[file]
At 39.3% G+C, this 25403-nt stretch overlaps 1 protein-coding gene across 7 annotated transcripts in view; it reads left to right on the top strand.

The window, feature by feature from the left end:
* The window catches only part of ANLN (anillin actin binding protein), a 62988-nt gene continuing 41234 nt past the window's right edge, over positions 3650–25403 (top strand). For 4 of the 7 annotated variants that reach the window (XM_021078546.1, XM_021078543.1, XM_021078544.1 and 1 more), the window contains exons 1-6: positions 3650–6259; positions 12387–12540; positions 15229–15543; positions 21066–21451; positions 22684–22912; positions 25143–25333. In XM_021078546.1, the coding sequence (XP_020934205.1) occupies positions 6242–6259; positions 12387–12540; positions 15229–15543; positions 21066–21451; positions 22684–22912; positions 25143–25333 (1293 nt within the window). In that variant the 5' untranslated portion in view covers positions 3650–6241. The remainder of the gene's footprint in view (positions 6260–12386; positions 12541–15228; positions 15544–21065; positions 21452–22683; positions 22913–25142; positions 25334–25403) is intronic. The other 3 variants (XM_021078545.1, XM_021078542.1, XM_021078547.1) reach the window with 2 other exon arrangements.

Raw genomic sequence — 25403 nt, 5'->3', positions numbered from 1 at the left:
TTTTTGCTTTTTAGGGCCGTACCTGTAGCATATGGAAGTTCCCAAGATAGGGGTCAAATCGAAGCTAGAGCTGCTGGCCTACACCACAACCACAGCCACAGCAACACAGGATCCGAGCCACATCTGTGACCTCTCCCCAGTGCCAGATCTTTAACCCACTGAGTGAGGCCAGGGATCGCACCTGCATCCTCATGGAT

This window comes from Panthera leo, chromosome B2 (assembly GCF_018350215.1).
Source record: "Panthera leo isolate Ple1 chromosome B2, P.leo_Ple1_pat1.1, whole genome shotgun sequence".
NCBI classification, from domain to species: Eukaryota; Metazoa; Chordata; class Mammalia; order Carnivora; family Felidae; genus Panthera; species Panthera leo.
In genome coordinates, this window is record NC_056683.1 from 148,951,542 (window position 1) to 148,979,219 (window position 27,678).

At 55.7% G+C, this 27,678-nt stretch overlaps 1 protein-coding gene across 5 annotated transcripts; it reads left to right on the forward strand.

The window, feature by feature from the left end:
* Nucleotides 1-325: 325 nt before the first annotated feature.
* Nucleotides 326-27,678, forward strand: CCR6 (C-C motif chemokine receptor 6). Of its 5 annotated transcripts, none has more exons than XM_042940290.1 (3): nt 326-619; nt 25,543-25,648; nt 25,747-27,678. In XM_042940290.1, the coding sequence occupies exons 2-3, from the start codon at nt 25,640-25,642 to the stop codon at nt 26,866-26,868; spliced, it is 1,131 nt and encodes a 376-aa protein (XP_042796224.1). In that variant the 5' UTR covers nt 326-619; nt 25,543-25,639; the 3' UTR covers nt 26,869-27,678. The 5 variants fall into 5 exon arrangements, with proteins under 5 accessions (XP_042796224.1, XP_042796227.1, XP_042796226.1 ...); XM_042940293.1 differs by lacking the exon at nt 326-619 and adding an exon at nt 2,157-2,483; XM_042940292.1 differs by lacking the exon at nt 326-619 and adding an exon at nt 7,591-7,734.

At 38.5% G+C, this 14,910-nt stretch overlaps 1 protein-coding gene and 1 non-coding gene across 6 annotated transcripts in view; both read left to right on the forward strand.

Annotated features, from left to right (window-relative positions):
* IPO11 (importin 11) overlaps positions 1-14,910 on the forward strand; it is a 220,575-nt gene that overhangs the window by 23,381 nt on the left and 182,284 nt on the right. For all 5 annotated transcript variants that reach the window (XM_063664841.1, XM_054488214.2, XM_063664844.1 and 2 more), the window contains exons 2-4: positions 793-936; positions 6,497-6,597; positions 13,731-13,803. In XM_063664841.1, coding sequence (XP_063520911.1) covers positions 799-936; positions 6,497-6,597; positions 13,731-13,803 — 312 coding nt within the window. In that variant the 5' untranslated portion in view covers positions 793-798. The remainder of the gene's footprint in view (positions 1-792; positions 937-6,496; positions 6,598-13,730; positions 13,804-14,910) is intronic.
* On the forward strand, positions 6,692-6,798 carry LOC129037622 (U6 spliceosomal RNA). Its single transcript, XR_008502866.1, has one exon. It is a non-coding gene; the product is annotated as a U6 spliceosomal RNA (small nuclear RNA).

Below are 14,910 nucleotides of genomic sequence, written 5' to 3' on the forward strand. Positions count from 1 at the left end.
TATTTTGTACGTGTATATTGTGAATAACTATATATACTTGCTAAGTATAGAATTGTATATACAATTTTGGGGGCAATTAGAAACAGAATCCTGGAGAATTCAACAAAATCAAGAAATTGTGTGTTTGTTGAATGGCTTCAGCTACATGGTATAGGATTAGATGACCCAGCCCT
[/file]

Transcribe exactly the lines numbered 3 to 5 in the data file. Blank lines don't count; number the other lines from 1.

* The window catches only part of ANLN (anillin actin binding protein), a 62988-nt gene continuing 41234 nt past the window's right edge, over positions 3650–25403 (top strand). For 4 of the 7 annotated variants that reach the window (XM_021078546.1, XM_021078543.1, XM_021078544.1 and 1 more), the window contains exons 1-6: positions 3650–6259; positions 12387–12540; positions 15229–15543; positions 21066–21451; positions 22684–22912; positions 25143–25333. In XM_021078546.1, the coding sequence (XP_020934205.1) occupies positions 6242–6259; positions 12387–12540; positions 15229–15543; positions 21066–21451; positions 22684–22912; positions 25143–25333 (1293 nt within the window). In that variant the 5' untranslated portion in view covers positions 3650–6241. The remainder of the gene's footprint in view (positions 6260–12386; positions 12541–15228; positions 15544–21065; positions 21452–22683; positions 22913–25142; positions 25334–25403) is intronic. The other 3 variants (XM_021078545.1, XM_021078542.1, XM_021078547.1) reach the window with 2 other exon arrangements.

Raw genomic sequence — 25403 nt, 5'->3', positions numbered from 1 at the left:
TTTTTGCTTTTTAGGGCCGTACCTGTAGCATATGGAAGTTCCCAAGATAGGGGTCAAATCGAAGCTAGAGCTGCTGGCCTACACCACAACCACAGCCACAGCAACACAGGATCCGAGCCACATCTGTGACCTCTCCCCAGTGCCAGATCTTTAACCCACTGAGTGAGGCCAGGGATCGCACCTGCATCCTCATGGAT